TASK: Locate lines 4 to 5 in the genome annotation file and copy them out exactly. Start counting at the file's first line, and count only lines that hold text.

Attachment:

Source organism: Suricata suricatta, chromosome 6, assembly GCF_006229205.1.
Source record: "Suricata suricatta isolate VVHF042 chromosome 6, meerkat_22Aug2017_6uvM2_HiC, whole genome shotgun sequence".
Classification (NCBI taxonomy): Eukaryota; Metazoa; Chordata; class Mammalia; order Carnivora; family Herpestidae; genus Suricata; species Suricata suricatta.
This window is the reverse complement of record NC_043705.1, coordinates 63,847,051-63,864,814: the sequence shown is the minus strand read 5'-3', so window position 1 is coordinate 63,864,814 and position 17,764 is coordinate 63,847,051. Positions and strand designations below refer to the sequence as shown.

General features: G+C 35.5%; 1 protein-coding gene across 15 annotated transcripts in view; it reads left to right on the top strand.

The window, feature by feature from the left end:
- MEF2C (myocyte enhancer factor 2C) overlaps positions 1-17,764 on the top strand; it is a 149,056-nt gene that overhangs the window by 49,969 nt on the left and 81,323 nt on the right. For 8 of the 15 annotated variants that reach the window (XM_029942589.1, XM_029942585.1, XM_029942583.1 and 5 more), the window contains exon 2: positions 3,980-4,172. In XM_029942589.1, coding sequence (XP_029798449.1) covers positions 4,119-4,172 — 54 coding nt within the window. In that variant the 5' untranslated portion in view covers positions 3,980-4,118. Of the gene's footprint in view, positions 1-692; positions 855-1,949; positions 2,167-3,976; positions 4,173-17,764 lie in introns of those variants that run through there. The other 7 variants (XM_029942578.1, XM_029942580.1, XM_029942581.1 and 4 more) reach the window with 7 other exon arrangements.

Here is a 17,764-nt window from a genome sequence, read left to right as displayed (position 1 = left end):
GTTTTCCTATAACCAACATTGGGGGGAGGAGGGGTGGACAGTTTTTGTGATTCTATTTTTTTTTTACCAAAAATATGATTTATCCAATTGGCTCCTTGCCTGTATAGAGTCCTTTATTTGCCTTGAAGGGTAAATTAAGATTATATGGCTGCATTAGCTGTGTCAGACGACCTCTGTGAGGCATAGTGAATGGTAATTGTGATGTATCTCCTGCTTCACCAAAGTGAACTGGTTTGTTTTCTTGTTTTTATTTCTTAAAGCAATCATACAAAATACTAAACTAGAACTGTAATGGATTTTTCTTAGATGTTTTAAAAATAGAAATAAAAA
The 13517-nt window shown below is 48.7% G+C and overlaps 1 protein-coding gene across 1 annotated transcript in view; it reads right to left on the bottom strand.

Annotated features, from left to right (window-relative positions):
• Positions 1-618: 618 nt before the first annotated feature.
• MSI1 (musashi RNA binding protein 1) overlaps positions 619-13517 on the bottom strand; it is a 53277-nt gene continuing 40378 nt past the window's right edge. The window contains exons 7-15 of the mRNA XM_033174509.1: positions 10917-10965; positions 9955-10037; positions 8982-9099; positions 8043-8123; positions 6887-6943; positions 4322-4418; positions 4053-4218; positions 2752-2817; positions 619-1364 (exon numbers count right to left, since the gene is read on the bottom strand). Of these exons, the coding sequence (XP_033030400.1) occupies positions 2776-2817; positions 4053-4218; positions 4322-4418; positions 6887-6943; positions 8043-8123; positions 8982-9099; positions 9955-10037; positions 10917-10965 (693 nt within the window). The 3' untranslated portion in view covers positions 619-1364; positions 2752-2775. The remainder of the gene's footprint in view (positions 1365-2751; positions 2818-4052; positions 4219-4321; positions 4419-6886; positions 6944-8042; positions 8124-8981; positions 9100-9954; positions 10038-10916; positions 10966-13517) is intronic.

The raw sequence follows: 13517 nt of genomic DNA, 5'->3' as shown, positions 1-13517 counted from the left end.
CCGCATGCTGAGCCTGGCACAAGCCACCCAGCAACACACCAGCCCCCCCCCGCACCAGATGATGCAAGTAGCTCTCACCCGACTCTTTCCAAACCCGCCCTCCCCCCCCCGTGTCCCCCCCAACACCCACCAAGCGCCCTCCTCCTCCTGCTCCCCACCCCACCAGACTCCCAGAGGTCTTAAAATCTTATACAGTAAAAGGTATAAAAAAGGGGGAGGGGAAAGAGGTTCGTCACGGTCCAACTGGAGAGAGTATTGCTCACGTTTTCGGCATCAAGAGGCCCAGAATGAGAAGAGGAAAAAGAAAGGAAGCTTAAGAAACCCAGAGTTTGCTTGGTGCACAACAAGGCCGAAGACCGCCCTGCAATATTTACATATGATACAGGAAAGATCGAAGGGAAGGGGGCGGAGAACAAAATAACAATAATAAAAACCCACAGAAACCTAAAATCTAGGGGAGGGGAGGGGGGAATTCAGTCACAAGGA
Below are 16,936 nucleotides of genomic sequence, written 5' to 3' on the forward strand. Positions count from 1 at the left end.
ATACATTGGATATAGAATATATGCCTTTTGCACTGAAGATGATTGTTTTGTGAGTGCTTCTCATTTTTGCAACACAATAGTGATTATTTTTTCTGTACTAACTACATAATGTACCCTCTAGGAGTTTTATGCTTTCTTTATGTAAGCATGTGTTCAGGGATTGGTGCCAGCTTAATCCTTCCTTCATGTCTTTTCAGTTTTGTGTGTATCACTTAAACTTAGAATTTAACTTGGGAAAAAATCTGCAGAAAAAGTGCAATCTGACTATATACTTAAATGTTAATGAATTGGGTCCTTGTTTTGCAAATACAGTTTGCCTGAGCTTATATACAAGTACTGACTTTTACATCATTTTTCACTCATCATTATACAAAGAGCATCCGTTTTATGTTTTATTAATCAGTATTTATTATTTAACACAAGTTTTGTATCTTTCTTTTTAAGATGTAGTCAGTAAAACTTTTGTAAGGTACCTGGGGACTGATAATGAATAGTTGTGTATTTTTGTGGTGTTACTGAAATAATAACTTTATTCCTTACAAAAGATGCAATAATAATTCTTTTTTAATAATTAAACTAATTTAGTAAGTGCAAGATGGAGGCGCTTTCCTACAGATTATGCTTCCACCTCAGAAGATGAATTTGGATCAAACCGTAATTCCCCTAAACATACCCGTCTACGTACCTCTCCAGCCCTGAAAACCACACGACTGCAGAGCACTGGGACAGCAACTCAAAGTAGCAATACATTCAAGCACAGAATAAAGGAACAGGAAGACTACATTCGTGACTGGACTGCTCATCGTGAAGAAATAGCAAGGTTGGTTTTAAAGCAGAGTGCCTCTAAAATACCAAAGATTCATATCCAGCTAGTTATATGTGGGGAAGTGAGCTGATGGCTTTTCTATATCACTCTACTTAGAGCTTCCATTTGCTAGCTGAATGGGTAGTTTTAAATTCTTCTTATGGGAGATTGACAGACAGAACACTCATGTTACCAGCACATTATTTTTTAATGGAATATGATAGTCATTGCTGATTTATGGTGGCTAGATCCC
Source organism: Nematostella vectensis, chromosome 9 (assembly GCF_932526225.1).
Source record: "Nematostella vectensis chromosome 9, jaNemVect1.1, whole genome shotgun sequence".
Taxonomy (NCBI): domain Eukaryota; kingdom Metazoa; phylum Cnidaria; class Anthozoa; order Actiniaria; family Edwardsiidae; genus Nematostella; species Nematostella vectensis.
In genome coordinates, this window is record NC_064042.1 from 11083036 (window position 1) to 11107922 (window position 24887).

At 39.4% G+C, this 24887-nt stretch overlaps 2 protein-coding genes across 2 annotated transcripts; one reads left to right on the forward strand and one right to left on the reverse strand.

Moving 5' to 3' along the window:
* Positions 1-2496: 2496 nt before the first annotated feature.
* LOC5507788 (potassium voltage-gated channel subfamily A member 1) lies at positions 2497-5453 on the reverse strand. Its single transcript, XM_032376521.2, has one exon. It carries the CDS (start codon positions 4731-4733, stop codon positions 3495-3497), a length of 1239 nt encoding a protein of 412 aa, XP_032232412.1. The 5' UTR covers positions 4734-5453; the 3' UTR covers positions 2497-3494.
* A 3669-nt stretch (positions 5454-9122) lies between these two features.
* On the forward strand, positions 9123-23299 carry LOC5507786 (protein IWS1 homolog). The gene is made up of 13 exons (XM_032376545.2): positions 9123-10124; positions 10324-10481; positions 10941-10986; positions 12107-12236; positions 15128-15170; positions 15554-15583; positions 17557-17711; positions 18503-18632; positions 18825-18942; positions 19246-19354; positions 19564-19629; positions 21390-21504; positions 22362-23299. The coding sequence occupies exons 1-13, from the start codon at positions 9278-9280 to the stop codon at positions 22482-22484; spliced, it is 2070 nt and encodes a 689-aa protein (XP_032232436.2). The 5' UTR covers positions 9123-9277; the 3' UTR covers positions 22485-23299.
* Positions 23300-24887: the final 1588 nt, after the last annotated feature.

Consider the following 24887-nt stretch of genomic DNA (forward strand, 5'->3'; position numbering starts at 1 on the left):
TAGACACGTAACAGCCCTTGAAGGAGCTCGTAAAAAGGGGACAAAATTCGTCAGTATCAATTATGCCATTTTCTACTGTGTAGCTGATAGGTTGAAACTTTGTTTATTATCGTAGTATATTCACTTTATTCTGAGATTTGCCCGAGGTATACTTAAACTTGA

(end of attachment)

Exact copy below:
This window is the reverse complement of record NC_043705.1, coordinates 63,847,051-63,864,814: the sequence shown is the minus strand read 5'-3', so window position 1 is coordinate 63,864,814 and position 17,764 is coordinate 63,847,051. Positions and strand designations below refer to the sequence as shown.

General features: G+C 35.5%; 1 protein-coding gene across 15 annotated transcripts in view; it reads left to right on the top strand.